The criteria should be: Will this farm activity adversely impact on the environment, and in particular our waterways and soil for winter grazing, and what good farm management practice can I use to ensure that it doesn’t? If it does impact adversely on the environment it will be an illegal activity under the RMA and the farmer cannot proceed.

It is that simple and does away with the need for a lot of clumsy legislation like slope, buffer strips, margins, hoofprints and when the farmer should replant. This gives the farmer the flexibility and responsibility he needs to work out how to carry out his farm activities and make the appropriate decisions. Much of the current legislation should be turned into helpful and practical guidelines that farmers and councils can use.

Livestock Shipments

New Conservative does not support large-scale exporting of livestock or the export of animals for slaughter.

We do support both the importing and exporting of livestock for genetic improvement and for helping countries to produce food. We also believe in protecting our intellectual property and genetics which are the result of many people, companies and organisations in the country making a contribution to the advances we have made in agriculture over a very long period of time.

Whatever importing and exporting we do has to be in New Zealand’s best interest and has to be protected. The welfare of livestock and the health and safety of animals and people have to be a consideration of every shipment.

Emissions Trading Scheme & Zero Carbon Bill

New Conservative rejects the Emissions Trading Scheme (ETS) and Zero Carbon Bill, which impose significant taxes and costs on everyday New Zealanders whilst not achieving or improving environmental outcomes.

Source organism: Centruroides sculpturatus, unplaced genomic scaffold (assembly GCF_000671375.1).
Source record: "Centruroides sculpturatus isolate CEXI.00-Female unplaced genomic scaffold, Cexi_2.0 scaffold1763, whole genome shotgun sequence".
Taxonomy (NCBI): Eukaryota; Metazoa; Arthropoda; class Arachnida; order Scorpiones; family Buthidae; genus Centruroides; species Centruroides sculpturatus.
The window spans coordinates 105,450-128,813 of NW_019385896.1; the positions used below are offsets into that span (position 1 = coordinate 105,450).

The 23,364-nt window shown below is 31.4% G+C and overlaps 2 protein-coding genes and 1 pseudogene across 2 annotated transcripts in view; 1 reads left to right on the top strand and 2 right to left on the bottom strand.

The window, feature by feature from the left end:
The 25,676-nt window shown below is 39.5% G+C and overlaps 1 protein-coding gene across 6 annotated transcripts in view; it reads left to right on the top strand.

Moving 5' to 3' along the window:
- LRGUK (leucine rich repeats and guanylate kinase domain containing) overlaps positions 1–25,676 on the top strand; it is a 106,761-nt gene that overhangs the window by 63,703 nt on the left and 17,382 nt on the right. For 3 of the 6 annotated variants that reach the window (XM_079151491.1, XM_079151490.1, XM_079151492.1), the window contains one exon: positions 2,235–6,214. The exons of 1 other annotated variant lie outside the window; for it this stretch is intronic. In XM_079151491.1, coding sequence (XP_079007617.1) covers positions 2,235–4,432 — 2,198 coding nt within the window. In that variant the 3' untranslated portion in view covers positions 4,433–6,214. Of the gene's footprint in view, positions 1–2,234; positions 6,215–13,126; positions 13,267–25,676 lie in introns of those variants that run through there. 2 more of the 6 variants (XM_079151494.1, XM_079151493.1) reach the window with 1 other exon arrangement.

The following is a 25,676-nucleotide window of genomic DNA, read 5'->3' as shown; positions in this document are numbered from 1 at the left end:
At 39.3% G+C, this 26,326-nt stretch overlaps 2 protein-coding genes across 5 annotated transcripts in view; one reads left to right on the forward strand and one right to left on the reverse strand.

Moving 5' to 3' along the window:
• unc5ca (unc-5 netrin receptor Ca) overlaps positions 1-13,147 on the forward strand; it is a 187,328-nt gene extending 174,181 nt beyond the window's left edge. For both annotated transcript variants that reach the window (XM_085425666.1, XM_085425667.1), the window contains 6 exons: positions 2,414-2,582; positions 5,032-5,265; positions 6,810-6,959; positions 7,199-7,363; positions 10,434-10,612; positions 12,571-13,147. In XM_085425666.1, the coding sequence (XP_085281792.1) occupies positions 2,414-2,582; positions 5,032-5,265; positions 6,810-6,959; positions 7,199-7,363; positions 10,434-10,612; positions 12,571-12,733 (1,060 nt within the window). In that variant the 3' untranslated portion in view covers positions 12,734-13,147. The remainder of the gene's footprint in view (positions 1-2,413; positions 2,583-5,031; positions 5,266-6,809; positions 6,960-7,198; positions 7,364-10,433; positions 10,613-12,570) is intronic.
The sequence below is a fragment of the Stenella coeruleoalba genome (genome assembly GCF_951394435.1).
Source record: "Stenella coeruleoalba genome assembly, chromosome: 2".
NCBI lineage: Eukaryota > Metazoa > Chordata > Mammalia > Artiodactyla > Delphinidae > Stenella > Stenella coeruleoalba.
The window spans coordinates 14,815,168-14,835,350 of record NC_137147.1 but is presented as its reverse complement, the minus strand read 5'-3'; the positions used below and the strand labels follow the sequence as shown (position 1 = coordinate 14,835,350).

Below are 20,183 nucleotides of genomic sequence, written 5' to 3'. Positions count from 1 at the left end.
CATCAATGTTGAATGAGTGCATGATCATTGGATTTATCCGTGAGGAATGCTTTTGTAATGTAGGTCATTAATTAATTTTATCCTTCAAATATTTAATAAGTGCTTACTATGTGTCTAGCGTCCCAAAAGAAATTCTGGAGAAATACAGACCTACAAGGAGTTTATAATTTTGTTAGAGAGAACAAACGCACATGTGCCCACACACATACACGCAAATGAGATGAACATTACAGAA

We believe that a better way to reduce emissions is to set achievable targets and then supply funds to research institutes and universities to find emission solutions that help industries meet their targets whilst still remaining in business. Examples can be regenerative farming and soil health vs increased nitrate application.

Our focus should be on the real issues in our own environment, being concerned for, and driven by our own desire for a clean green New Zealand, knowing that by doing that we are already contributing to a cleaner world. We do not need convoluted international agreements to achieve this.

We would pull out of the Kyoto Protocol and the Paris 2015 Agreement which is costing us billions of dollars in carbon taxes.

While we wholeheartedly agree that the world needs to work together to preserve our environment in the best possible way, we do not believe that paying billions of dollars to third-world countries will achieve those results. We will support R&D and the innovative strengths in our nation. Creating and exporting pollution solutions will have a much greater positive effect on the environment. Targeting funding to the areas where New Zealand faces its greatest challenges gives us more hope of exceeding our targets than simply buying carbon credits.

Billion Trees Programme

New Conservative supports the forestry industry based on the value of the timber produced. It is not good governance to subsidise and incentivise forestry for the value of future carbon credits. We do not support the conversion of productive farmland into pine forests.